“It is especially tough to be a graffiti artist in Russia,” said Oxana Bondarenko, a curator who specializes in street art and lives in Paris and Moscow. “The state invests millions of rubles in hunting down graffiti artists and painting over the works.”
According to Sergey Glandin, a lawyer in Moscow, there is no law specifically regulating street art, but those caught making graffiti can be penalized under the criminal code. In most cases, this means an arrest and a warning ...

Wall of Tsoi, Arbat St, Moscow (fom
Make, an old-school graffiti artist who in 2000 created the first Russian graffiti crew, RUS, says that street art is important because it can show the local population’s own, uncensored voice, and it can push artists to express their own vision. RUS made a name for itself by being especially daring, he said, painting regional trains with illustrative, pictorial tales and American-inspired graffiti. “We were caught by the police several times,” he said with a hint of pride. (They were arrested but released soon after).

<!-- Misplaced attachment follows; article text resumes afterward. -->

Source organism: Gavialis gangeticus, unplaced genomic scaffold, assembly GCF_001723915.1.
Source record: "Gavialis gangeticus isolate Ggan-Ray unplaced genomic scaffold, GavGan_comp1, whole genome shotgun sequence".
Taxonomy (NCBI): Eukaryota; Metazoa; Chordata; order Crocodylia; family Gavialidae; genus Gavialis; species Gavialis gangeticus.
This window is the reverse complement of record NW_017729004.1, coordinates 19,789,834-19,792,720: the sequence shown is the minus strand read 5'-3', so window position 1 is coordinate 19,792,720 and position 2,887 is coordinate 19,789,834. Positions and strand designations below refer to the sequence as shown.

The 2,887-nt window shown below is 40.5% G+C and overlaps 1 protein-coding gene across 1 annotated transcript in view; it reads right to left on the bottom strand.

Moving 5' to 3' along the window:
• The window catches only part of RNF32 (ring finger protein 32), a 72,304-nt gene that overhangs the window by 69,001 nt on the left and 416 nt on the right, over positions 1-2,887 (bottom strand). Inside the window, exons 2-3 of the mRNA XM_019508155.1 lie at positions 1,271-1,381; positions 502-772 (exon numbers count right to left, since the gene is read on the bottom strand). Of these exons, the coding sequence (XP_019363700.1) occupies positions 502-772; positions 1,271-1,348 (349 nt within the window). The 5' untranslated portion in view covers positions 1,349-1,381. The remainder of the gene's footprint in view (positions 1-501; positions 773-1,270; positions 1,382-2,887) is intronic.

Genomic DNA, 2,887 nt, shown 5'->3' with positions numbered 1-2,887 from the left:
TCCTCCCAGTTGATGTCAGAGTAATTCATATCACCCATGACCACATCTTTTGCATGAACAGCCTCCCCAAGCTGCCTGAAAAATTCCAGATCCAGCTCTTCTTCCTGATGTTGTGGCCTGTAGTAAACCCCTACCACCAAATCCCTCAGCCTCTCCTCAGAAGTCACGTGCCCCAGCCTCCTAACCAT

Today, Make has evolved into a respected artist, has had solo exhibitions in Moscow and abroad, and last year was a finalist for the national Kandinsky art prize. Some of his recent work is reminiscent of Russian constructivist art and, provocatively, Communist propaganda ....”
Source: "Graffiti Art Earns New Respect in Moscow", Alice Pfeiffer, NY Times, 13 October 2010, here

Tuesday 12 October 2010

Welcome to Art and Artifice

Art and Artifice is a weblog dedicated to those areas of law that interface with the world of art. These areas include, but are not limited to, the following zones of interest:
    Life Before Blogs 1:
    the cave painting
  • art as intellectual property
  • art valuation for legal purposes
  • artists' resale rights
  • recovery of stolen artworks
  • planning permission for architectural and installation art
  • import/export and customs regulations
  • artists' moral rights
  • art and traditional knowledge
  • commercial exploitation of art
  • art in galleries, museums and archives
  • self-expression issues including obscenity and public decency
The blogging team consists of lawyers who love art and who can view law itself as an art form, with its own symmetry, culture and aesthetics. We invite you to share our enjoyment, our interest and our thoughts by visiting this site when the mood takes you. A more regular drip-feed of art law information can be derived by signing up to receive our posts by email (just follow the instructions in the side bar) or by RSS feed (ditto). and do feel free to share your ideas with us. Few lawyers, if any, make money from art law -- but we are all the richer for your thoughts.